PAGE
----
Regardless of when the citizens find out the results, however, the Democrats cannot really afford to lose seats here given how close the situation is in the rest of the country.
THE CENTRAL TIME ZONE- ILLINOIS TO TEXAS
In the central United States the Republicans appear to have gained a net of two seats in redistricting. These include two in Texas, one each in Wisconsin and Tennessee. The Democrats gained two seats in Illinois. The Democrats also lost a seat in South Texas when the incumbent resigned and a Republican, Myra Flores, won a special election there in May in the Texas 34th district. A Democratic incumbent named Vicente Gonzalez shifted to the 34th after redistricting and is running against Flores. Biden won there by 15 points but the district is still considered competitive. If Gonzalez can win it cancels out the May Republican victory to bring the Democratic margin back to six seats. That is because Democrats won a surprise victory in the special election in Alaska, where Democrat Mary Peltola defeated Sarah Palin and others. Peltola looks strong to hold that seat.
Other than the four seats lost in redistricting in the Eastern and Central U.S., the Democrats can’t afford to lose more than a net of two or three other seats in this half of the country before the elections reach the Western United States.
THE MIDTERMS IN THE WESTERN UNITED STATES
Reapportionment added three Congressional seats in the Western United States, in Montana, Colorado, and Oregon. The Democrats have a chance to win, or lose, in all three. The Colorado seat is considered a Toss-Up. The new, second, open Montana seat was believed to be an easy win for Republicans but that has changed. The Cook Political Report changed the rating here from Likely Republican to Lean Republican. Democratic candidate Monica Tranel is running a well-funded vigorous campaign against the ethically challenged Ryan Zinke and has proved stronger than anticipated. Trump, however, did win this district by seven points.
The new Oregon seat was considered an easy Democratic win because Biden won that seat by fifteen points, but the Republican candidate is competitive there in a newly thorny political environment for the Democrats in that state. The Republicans are competitive in two existing Democratic seats there as well.
ARIZONA AND NEW MEXICO
In Arizona, the Redistricting Commission redrew two Democratic seats to favor Republicans, and Ann Fitzpatrick retired. Democratic incumbent Tom O’Halleran is running for re-election in a district Trump won by 8 points. Both Democratic seats are rated Lean Republican, but Republican incumbent Dave Schweikert’s district is rated a Toss-Up. Democrats have a good candidate, Jevin Hoge, Biden won the district by one point, and Schweikert has been mired in ethics controversies.
The competitive New Mexico seat is held by Republican Yvette Herrell, who defeated the Democratic incumbent by six points in 2020. The district was redrawn by the Democrats to be a Biden +6 district, and Herrell is being challenged by Democrat Gabriel Vasquez. The district is rated a Toss-Up but, like so many of these districts, a Democratic victory is highly valued there because it forces the Republicans to win another Democratic or open seat someplace else to compensate.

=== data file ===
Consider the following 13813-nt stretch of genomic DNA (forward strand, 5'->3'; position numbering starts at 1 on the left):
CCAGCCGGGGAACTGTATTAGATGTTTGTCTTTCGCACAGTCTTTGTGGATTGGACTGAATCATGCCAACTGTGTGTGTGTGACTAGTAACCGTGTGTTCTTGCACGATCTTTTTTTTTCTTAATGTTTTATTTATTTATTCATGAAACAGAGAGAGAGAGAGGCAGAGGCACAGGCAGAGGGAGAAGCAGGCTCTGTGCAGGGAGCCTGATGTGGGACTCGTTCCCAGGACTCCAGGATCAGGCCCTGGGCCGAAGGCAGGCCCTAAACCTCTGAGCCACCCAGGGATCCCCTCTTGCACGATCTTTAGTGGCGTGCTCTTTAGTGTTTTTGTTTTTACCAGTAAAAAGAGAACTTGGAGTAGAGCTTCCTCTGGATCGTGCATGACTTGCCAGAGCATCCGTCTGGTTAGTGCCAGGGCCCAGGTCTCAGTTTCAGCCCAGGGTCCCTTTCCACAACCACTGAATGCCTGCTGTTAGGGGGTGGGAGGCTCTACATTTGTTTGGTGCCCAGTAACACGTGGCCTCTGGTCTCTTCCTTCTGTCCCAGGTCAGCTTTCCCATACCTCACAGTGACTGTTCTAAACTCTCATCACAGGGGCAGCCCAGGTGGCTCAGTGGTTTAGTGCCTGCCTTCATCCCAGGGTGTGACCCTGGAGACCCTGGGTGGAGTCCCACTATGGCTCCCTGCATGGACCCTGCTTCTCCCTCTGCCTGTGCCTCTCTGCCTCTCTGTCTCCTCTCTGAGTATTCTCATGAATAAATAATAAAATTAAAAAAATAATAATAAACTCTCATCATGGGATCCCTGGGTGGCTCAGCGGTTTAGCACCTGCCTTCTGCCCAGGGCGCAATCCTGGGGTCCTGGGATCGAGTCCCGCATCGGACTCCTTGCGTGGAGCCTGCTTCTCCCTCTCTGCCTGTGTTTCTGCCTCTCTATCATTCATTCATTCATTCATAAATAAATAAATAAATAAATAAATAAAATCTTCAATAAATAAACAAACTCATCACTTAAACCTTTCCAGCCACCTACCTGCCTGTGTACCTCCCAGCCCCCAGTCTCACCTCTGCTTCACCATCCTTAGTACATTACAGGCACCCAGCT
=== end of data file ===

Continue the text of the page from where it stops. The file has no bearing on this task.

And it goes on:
THE FAR WEST
California, Oregon, and Washington are all vote-by-mail states. All active registered voters get mail ballots, and they can be postmarked by Election Day, Nov. 8th. In Alaska, voters don’t automatically get mail ballots. They must apply for them and the ballots must be postmarked by Election Day, but can be received up to ten days after Election Day. The deadlines, of course, relates to Alaska’s vast territory and remote areas. Alaska also has ranked choice voting, which won’t be tabulated until all the votes are in.
Victories in California and Oregon will be the key to the Democrats holding the House of Representatives. If the Republican net margin going into those states is eight seats, Democrats must win two seats in California, the new Oregon seat, and the two Democratic seats in Oregon where Republicans are competitive, to survive. The Democrats are competitive in a State of Washington Republican seat as well, and could win several additional seats in California. If the elections are close in these contests and winning or losing the House is dependent on these victories for the Democrats in the Far Western states, it could be a week or more before the nation knows the final result.
CLOSING OUT- IF Rs WIN, TRUMP CALLS THE SHOTS TO A FAWNING MCCARTHY
Up until the Supreme Court’s decision in Dobbs permitting the states to outlaw abortion, it looked like the midterms in the House would be an easy win for the Republicans and they led by up to 2 ½ points in the Generic Congressional Ballot. Over the summer and into September, the Democrats clawed back into contention but have lost momentum in the last few weeks. It was inevitable that the Republicans would close on the crime issue; it’s what they do. The Democrats are now campaigning on the economy, Social Security and Medicare, and abortion.
A Republican victory in the House will result in Trump calling the shots to the pliant leader, Kevin McCarthy, along with extremists like Marjorie Taylor Greene. We can foresee a national ban on abortion, the impeachment of Biden, and probably Attorney General Garland too. We will see rollbacks of climate regulation and a shutdown of the Federal government the next time the Federal debt ceiling is raised to force big spending cutbacks. Since the military budget, Veterans, military retirement, national security, and interest on the debt will be off limits to cuts, that really won’t leave much room to cut anything else except Social Security, Medicare, and Medicaid.
If you have time, please help Democratic candidates.